Friday, 20 November 2015

Jonathan Dissociates Self From Arms Procurement Scandal

Sequel to the ongoing arms procurement scandal levelled against the administration of the immediate past president, Goodluck Jonathan, under the supervision of the former National Security Adviser (NSA), Colonel Sambo Dasuki, the ex-president has dissociated himself from the malicious reports.

Speaking at a forum which was co-hosted by the National Democratic Institute (NDI) and the Center for Strategic and International Studies (CSIS) in Washington DC, United States, on Thursday, November 19, Jonathan who waded into the issue said his administration never awarded any contract in the range of $2 billion for procurement of arms, Premium Times reports.

Jonathan who was the sole speaker at an event titled ‘Presidential elections and democratic consolidation in Africa: Case studies on Nigeria and Tanzania’ said: “I did not award any $2 billion contract for procurement of weapons. Where did the money come from? I did not award a contract of $2billion for procurement of weapons.”

The current administration of President Muhammadu Buhari had constituted a presidential investigations committee in August to embark on a probe into the issue of the arms procurement which was said to have been transacted during the immediate past administration.

The investigation revealed that in its interim report that it found extra-budgetary spending by the Jonathan administration to the tune of N643.8 billion and an additional $2.2 billion in the foreign currency component.

All of that was said to have been managed and supervised by the embattled Dasuki.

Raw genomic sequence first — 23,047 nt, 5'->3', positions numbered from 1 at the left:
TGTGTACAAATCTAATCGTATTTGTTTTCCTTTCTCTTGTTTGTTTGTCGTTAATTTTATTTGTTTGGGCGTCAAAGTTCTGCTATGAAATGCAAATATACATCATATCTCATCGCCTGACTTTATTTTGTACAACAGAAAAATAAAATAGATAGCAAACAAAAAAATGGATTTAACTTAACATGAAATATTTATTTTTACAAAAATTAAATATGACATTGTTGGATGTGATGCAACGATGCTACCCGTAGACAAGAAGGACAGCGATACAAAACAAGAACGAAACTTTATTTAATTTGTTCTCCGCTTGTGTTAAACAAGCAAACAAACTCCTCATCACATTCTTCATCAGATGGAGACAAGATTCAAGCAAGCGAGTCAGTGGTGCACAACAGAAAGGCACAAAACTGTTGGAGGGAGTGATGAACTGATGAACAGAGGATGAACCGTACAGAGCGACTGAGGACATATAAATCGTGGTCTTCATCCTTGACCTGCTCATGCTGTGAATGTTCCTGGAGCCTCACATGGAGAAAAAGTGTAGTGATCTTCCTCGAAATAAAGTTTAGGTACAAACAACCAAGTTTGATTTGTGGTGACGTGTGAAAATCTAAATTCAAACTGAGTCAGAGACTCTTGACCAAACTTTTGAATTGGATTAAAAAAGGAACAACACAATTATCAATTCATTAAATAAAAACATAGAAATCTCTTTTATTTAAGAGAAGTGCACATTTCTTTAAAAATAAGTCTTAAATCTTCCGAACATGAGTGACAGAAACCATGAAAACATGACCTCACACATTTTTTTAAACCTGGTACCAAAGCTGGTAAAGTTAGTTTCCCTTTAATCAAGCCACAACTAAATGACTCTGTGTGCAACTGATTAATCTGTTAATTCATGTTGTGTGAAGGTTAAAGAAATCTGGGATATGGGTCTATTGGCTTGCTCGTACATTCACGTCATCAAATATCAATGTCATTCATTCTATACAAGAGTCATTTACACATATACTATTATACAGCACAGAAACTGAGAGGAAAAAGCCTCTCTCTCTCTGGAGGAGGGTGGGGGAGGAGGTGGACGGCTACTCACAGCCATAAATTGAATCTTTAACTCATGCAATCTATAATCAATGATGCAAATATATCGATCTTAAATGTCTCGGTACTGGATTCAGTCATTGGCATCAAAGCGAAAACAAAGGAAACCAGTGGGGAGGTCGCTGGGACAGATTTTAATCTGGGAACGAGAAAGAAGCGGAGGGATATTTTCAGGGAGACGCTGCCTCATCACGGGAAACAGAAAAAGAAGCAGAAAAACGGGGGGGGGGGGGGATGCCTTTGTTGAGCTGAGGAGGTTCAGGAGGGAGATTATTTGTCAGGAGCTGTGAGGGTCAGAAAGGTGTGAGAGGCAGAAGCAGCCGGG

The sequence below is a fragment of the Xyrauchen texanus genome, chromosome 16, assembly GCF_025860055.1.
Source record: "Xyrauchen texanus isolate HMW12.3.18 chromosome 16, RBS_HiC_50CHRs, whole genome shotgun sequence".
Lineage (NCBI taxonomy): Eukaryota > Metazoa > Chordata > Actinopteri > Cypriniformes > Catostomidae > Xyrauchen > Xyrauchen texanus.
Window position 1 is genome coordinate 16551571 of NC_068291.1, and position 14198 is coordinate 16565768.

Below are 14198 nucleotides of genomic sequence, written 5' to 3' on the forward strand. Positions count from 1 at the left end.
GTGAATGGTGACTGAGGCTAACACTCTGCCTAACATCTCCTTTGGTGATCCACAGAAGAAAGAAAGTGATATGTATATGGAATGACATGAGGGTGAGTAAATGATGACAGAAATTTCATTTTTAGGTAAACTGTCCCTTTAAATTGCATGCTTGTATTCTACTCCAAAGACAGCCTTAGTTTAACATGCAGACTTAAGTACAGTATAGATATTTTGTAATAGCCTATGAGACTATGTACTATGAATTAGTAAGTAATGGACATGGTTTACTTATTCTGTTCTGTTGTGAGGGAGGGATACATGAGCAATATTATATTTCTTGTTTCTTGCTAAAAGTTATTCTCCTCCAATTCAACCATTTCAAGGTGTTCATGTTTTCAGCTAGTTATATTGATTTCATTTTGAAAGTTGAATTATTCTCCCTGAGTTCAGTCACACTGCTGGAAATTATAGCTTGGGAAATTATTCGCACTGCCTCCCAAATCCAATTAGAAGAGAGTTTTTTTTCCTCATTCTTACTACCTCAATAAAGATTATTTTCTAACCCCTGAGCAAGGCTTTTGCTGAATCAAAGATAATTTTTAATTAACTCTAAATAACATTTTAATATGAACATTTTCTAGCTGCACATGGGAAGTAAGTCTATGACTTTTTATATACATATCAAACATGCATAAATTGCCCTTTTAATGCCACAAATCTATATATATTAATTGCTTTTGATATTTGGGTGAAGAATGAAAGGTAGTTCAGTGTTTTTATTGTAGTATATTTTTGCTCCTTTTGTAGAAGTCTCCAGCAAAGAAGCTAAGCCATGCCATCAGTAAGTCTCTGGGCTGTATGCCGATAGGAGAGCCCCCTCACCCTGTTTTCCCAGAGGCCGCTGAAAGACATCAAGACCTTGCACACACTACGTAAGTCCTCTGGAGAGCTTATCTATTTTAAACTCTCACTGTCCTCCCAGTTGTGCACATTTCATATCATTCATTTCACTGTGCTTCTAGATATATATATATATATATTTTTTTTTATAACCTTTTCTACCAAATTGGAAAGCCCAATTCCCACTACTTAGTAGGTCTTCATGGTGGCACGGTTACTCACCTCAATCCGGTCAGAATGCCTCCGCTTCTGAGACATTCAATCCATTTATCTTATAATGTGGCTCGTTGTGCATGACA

But on his part, Dasuki had said in a statement on Wednesday that all contracts and accruing payments were made based on the approval of former President Jonathan.

Dasuki also added that due process and military procurement regulations were followed in all the transactions he had supervised.

The retired colonel has said: “Nigerians should note that all the services generated the types of equipment needed, sourced suppliers most times and after consideration by the Office of the NSA, the President will approve application for payment.”

In line with Dasuki’s earlier argument, Jonathan in his speech suggested that the claims by the Buhari-led administration were false and unsubstantiated.

Jonathan who stated that he was aware of allegations of huge sums of money that were said to be missing from the Nigerian treasury claimed that some of the figures mentioned were not believable.

He said: “Sometimes, I feel sad when people mention these figures.”

The erstwhile president said: “When the president (Buhari) paid official visit to the US, there were some figures that were mentioned that I don’t believe.”

Jonathan who said he did not want to join issues with the current government, drew attention to figures like the $150billion alleged to have been stolen in previous Nigerian administrations.

He derided the probability of “$150 billion American money” being missing and “Americans will not know where it is,” adding that at any rate President Buhari did not accuse his administration.

The ex-president said: “He didn’t say my government, he said previous administrations… $150 billion is not 150 billion naira. People play politics with very serious issues.”

“In Nigeria, if you lose $59.8 million in a year, federal and state governments will not pay salaries,” he said, adding that there is no way Nigerian budget can accommodate such a loss without the country coming to a standstill.

“Of course we brought international audit teams, forensic auditors and they didn’t see that.”

Meanwhile, the presidency on its part described the former NSA as a liar following comments he made stating that he was never invited for interrogation by the presidential committee probing the purchase and supply of arms during the last administration.